The 50th Molde International Jazz Festival is officially up and running ... in bright read underpants!
It all started grandiosely, but soberly and official-like, in the beautiful surroundings of the outdoor museum (brilliant idea, that; I hope they repeat it next year) with speeches from the usual suspects:
Mayor Jan Petter Hammerø's speech was pleasantly and unusually
short and not packed full of figures for a change. He may have been touched by the moment. He referred to the history of the festival, plugged the new book on the festival and the new Theatre and Jazz House, and shortly after left the stage to the infinitely more deserving Jan Ole Otnæs (the festival director).His
credentials are indisputable, having hitch hiked here from the dark depths of Northern Norway at the tender age of 15, and having spent the last 10 years leading the festival to ever greater fame and fortune. Strangely, he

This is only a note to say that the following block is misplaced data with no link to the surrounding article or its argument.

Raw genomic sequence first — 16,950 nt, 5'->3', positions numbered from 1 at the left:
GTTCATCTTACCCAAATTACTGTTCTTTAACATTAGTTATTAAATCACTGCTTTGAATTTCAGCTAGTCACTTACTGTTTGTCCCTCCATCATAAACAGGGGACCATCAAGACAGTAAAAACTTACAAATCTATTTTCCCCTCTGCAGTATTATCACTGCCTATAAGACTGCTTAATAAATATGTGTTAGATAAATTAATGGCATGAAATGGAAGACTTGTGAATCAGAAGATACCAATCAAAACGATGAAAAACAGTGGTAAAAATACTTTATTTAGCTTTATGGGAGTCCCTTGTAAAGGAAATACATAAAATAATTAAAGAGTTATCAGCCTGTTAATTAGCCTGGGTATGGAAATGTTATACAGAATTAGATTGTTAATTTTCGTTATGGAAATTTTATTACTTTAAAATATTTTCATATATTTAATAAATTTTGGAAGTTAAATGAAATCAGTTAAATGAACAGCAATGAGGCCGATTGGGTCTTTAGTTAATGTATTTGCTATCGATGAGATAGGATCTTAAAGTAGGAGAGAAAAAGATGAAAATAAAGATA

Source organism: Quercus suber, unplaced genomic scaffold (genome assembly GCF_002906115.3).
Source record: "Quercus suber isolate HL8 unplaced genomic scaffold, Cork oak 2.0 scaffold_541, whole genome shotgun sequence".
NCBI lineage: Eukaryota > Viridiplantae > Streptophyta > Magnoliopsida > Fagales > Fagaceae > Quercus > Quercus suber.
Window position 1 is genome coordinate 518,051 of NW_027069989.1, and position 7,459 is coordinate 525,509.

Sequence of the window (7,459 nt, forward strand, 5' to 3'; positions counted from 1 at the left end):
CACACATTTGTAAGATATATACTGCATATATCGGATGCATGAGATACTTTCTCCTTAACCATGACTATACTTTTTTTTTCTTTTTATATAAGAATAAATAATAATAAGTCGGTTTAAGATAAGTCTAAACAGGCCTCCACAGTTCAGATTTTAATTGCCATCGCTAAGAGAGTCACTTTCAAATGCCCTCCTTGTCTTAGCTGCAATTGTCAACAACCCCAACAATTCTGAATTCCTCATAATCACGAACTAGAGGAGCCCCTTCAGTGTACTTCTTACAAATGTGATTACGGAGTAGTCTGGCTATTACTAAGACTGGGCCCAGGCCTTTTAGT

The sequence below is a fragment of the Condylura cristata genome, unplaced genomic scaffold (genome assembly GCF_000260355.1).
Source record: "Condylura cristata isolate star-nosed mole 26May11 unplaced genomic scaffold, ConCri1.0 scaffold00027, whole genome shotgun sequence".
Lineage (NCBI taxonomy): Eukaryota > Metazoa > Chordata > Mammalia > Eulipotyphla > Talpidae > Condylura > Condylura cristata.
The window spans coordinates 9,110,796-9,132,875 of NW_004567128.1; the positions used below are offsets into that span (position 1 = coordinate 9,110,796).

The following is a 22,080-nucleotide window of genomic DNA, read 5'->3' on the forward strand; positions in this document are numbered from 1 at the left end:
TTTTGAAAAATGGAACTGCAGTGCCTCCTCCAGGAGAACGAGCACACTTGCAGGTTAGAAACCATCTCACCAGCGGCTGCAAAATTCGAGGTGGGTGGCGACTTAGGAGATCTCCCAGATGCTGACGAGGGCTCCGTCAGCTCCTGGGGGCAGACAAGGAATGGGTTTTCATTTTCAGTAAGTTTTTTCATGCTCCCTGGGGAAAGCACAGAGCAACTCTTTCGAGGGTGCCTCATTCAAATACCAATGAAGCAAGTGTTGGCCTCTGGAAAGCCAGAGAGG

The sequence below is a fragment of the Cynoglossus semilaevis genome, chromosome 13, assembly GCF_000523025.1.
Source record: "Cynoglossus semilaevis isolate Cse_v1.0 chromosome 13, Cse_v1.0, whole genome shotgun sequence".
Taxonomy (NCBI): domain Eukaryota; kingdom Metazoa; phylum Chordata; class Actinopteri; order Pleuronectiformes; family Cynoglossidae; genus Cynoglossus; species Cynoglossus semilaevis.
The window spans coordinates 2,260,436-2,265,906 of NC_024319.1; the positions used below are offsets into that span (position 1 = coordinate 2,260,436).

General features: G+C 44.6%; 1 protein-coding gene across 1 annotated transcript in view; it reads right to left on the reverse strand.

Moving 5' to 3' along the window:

was the one to mention money, but that is allowable when he does so in order to inform us that the very first festival, on 3 August 1961 had at their disposal the astronomical sum of 15.000 NOK. He also spent some time demonstrating the centrality of this festival in the development of key international musicians, including (but not limited to: I started taking down the names half-way through the list) Nils Petter Molvær, Daniel Herskedal, Hayden Powell, Ola Kvernberg, Ytre Suløen and Jan Garbarek.
The third speaker, who officially declared the festival opened, was the Norwegian Minister for Culture (though technically not a minister